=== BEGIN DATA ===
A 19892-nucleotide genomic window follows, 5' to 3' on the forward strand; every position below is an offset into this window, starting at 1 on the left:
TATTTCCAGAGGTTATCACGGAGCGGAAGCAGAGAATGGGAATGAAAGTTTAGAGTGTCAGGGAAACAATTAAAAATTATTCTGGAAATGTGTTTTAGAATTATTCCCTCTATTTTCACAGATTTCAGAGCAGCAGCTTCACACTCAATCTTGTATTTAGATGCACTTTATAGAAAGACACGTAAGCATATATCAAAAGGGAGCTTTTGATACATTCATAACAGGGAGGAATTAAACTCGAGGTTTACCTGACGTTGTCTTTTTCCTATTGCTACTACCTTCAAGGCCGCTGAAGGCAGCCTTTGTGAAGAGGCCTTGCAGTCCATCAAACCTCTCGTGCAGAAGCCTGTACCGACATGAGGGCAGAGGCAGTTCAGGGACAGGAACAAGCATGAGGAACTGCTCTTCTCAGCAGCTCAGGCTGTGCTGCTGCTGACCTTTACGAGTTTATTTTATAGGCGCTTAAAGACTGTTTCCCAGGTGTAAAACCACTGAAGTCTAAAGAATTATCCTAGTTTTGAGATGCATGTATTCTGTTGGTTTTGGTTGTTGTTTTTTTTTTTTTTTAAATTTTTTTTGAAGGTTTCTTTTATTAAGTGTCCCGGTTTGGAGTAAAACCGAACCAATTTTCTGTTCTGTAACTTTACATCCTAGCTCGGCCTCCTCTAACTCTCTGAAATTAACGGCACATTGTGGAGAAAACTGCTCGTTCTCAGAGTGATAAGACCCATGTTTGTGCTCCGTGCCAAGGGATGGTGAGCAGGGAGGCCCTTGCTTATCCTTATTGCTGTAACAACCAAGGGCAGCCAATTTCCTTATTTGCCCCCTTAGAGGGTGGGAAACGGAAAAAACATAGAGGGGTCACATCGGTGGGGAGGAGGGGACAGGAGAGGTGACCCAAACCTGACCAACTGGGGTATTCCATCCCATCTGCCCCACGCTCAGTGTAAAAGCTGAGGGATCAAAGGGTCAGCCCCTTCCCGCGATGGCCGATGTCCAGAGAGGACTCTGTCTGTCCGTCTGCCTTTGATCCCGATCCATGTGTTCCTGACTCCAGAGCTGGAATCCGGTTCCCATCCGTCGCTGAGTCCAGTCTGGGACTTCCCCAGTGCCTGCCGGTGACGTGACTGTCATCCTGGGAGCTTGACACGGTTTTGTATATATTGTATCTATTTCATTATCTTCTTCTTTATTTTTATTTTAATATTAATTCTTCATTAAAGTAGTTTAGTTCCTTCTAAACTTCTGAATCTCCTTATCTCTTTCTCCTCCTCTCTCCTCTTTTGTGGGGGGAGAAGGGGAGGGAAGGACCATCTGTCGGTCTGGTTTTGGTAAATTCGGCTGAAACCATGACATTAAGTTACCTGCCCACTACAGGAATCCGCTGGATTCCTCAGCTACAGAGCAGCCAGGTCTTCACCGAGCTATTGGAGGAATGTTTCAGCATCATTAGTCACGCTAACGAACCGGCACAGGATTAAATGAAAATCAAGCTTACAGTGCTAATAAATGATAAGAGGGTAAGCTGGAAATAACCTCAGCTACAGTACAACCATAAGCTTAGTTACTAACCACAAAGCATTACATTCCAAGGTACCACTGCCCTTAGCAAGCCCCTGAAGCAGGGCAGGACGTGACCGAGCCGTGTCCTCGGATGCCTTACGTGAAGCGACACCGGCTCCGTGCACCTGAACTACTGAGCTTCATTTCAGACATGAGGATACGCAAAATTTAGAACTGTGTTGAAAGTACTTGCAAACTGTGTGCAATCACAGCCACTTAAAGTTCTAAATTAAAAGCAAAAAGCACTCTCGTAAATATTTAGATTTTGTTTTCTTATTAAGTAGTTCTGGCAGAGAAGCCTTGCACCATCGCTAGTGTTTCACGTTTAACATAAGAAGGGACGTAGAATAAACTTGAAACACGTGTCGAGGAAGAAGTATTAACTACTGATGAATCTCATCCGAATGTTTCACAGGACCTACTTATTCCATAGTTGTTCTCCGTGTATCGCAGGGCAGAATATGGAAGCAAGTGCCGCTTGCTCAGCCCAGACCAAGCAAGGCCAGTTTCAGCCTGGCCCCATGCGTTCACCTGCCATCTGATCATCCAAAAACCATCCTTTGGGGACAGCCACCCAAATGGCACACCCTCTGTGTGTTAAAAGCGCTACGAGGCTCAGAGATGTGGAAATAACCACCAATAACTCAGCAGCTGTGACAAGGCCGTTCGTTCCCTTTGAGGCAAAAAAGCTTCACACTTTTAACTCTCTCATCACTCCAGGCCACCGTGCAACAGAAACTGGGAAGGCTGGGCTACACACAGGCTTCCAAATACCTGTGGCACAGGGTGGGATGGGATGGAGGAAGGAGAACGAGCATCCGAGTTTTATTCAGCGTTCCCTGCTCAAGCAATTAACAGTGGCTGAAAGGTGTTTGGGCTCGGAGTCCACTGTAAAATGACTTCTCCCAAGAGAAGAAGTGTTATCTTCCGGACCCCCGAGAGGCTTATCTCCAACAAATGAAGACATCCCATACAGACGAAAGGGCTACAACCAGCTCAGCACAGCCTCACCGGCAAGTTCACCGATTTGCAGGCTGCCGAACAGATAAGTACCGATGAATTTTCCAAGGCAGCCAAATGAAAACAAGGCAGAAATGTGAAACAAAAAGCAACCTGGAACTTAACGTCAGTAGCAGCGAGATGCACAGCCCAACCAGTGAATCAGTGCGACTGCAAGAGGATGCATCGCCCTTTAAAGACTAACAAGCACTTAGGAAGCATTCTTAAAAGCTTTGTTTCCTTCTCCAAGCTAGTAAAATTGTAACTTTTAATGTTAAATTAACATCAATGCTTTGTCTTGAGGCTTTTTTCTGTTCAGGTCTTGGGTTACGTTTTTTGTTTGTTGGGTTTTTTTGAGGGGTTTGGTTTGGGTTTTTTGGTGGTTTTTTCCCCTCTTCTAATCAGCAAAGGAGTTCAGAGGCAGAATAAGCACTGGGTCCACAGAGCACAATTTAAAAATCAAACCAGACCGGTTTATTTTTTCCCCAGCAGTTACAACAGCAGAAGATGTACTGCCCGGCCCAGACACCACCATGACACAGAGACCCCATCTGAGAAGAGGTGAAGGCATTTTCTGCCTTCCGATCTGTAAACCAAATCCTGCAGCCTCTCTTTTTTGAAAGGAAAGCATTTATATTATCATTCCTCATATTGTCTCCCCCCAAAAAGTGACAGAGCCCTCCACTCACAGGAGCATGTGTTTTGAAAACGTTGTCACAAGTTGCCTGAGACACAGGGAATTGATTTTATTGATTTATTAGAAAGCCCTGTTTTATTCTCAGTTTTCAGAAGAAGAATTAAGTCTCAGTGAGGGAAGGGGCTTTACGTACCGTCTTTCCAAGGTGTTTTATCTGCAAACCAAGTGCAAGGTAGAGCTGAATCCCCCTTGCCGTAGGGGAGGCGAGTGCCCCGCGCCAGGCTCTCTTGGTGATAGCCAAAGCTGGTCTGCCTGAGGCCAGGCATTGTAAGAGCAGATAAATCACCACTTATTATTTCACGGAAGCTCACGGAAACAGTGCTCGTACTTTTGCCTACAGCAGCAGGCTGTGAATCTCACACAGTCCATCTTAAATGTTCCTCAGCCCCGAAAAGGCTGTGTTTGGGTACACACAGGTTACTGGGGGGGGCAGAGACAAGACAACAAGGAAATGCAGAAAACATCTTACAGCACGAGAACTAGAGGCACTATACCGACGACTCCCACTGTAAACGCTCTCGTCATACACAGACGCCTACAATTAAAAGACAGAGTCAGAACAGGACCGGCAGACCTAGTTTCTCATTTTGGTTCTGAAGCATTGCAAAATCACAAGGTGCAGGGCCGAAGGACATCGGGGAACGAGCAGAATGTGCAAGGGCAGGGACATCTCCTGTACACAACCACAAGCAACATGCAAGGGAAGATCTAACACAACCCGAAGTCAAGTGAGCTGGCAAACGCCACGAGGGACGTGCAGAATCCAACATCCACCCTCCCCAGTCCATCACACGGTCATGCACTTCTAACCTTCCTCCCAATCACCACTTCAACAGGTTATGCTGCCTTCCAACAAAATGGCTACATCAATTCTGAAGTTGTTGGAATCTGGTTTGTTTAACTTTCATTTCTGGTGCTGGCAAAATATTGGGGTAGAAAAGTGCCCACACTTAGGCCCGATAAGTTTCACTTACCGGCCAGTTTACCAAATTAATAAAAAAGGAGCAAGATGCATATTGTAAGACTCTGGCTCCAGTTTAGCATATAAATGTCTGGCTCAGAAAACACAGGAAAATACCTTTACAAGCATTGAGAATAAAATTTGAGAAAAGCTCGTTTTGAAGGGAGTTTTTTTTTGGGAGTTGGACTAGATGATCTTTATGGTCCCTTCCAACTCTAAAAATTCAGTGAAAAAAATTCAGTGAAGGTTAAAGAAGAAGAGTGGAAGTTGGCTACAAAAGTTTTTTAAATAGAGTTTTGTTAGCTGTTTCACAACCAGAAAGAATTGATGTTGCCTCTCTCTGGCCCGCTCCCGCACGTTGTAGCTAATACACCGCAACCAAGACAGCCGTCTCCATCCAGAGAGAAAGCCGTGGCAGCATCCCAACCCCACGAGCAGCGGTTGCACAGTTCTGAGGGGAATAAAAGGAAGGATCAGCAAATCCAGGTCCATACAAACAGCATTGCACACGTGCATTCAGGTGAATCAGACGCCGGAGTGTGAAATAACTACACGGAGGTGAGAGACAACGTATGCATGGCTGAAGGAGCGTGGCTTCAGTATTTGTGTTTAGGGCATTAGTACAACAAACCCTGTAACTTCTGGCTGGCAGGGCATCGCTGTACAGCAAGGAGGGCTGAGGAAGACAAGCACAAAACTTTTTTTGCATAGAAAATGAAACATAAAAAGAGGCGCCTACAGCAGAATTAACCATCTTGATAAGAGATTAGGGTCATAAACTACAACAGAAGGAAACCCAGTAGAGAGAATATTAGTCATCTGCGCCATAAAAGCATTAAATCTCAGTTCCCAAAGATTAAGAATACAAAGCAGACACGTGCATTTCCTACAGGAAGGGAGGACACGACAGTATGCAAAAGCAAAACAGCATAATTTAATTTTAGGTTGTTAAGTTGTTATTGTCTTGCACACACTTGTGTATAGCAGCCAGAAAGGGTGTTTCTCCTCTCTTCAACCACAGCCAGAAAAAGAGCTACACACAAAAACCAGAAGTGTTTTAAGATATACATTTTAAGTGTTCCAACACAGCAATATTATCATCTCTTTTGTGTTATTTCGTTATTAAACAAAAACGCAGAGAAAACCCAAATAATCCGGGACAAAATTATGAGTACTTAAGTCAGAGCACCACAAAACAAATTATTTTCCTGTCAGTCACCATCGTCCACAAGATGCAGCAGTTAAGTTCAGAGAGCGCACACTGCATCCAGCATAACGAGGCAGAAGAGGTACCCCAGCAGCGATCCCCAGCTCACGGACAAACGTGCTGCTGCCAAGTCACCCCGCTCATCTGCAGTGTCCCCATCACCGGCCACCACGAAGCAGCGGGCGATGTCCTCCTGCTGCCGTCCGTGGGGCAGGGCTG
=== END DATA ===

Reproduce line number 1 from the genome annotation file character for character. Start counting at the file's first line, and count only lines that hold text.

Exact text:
A 19892-nucleotide genomic window follows, 5' to 3' on the forward strand; every position below is an offset into this window, starting at 1 on the left: